Daily Wine News: Embracing Wine Flaws

Posted by | Posted in Wine News | Posted on 11-04-2021

In the Drop, Rachel Signer says we should learn to embrace wine flaws. “Why is it that we demand our wine be totally free of flaws, when nothing in nature is without imperfections?…Flaws can make a wine less enjoyable, I admit. But it’s also unrealistic to expect winemakers to turn out perfect bottlings, all the time, every year, unless we accept that they might very well manipulate the wine to make it look perfect.”

In the New York Times, Ceylan Yeginsu reports on how climate change is affecting wine production, and a way of life, in Jura. “The last year the region had favorable weather conditions was 2018, which wine experts say produced some exceptional wines. Yet with high demand and a limited crop, prices have increased, and certain labels, like the 2018 Pierre Overnoy Arbois-Pupillin Poulsard, are hard to find. This has put tremendous pressure on winegrowers to sustain production, and many are struggling to stay afloat. Four revered French winemakers ended their lives this year. One of them, Pascal Clairet of Domaine de la Tournelle, was an iconic figure of organic viticulture in Arbois, producing some of the edgiest award-winning natural wines in the past 20 years. His death shocked the region.”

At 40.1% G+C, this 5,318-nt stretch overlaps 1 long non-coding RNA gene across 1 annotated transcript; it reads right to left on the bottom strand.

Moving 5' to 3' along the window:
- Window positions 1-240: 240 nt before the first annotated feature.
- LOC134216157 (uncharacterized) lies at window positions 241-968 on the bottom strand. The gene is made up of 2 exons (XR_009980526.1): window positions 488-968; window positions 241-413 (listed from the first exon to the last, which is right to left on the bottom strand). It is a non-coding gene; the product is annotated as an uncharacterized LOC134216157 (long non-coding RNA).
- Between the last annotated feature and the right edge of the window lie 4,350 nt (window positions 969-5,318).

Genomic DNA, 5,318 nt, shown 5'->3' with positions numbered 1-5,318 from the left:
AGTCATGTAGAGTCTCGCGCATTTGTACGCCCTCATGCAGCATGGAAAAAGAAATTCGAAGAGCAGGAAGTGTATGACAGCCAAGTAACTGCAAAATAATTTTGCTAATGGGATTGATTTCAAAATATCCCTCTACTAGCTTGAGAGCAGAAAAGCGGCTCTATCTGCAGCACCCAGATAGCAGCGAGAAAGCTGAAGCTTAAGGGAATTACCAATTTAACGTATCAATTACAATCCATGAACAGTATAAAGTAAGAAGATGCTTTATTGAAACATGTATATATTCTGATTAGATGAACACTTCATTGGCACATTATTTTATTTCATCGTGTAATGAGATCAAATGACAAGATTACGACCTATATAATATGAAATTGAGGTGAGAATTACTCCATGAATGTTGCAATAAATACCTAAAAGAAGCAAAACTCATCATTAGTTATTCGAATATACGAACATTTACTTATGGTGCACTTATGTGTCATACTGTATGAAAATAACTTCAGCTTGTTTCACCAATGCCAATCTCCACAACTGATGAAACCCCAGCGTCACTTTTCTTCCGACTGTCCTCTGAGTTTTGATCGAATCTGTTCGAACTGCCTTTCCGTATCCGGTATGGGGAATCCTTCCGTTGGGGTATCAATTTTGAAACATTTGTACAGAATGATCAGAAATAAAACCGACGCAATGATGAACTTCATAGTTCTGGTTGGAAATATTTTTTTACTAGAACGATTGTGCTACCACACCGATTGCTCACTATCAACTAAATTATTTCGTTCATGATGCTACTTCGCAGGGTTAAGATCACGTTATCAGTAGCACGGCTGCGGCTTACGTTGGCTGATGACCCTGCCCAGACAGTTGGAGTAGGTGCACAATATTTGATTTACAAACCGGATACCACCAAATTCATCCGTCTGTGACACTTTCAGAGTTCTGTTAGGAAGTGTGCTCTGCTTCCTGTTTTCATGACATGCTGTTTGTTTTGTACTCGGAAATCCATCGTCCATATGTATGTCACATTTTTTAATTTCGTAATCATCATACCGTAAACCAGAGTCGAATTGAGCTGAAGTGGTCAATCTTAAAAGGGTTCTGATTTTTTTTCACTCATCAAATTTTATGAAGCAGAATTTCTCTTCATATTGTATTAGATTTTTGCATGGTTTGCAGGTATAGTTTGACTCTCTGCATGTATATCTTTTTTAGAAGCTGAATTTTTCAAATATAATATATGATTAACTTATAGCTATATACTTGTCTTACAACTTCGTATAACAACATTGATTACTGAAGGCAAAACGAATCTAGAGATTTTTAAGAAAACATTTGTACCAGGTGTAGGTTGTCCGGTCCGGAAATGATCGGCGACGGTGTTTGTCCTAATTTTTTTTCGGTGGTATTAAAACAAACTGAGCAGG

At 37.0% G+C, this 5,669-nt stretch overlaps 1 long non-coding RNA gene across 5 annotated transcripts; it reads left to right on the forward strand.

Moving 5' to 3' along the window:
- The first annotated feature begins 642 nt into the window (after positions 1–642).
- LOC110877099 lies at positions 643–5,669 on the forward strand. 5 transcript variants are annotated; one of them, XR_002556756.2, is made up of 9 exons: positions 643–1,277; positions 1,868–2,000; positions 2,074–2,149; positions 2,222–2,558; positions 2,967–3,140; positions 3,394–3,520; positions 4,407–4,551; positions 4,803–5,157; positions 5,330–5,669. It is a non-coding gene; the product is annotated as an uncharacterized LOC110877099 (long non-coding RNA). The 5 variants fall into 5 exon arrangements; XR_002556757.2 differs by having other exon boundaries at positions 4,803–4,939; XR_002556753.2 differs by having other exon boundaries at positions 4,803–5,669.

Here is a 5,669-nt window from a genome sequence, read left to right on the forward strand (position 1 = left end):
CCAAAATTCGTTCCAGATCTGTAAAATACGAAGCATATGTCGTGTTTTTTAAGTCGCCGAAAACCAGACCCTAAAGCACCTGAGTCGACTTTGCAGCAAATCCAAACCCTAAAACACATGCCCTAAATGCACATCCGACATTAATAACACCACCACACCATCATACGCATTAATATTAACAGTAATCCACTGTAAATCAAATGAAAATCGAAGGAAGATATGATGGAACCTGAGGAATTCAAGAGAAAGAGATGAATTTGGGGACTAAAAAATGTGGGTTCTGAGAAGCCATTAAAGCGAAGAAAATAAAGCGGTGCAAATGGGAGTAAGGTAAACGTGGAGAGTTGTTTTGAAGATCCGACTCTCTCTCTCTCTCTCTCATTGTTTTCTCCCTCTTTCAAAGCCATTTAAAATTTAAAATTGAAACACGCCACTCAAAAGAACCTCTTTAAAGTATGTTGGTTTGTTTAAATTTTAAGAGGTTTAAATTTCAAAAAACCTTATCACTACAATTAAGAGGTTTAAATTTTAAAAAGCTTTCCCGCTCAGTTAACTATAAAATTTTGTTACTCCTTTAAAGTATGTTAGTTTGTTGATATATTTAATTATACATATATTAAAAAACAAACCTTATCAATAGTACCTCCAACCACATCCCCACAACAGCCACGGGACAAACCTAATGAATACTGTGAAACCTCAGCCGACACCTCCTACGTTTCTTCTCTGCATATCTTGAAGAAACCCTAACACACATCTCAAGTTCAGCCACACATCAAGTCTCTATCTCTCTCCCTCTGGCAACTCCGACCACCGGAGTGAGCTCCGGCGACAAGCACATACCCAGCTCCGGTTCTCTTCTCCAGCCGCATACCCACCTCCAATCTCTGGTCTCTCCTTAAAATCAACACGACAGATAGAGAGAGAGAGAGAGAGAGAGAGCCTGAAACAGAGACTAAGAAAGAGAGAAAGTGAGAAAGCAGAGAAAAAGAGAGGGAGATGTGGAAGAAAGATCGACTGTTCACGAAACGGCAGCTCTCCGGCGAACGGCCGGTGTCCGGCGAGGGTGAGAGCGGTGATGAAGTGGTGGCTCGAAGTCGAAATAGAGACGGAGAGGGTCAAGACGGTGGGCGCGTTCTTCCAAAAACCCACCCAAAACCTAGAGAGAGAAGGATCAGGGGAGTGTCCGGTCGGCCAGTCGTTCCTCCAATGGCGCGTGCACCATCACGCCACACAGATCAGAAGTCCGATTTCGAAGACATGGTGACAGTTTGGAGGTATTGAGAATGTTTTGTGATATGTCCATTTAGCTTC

In Meininger’s, Robert Joseph on the future of vineyard automation. “Vineyard automation is coming, like those trucks and robot-carers. Maybe not on the steepest slopes of the Mosel or Rhône, or the tiniest plots of the Côte d’Or, but just about everywhere else. Dismissing it is like trying to turn back the tide.”

Burgundy’s charitable wine weekend and auction the Hospices de Beaune makes its physical comeback this month. In Club Oenologique, Adam Lechmere reports on what to expect, especially in light of a challenging vintage.

Trefethen Family Vineyard in Napa has installed a system to capture carbon from fermentation, reports Aaron Romano in Wine Spectator, and the owners hope to inspire others to do the same.

After moving to Austria in 2012, Simon J Woolf discovered that “authentic Austrian wine culture revolves around two key pillars: the spritzer, or G’spritzter in dialect – white wine cut with sparkling water – and the Buschenschank or Heuriger – a simple tavern run by a winery, classically just serving its own wines and simple snacks.”

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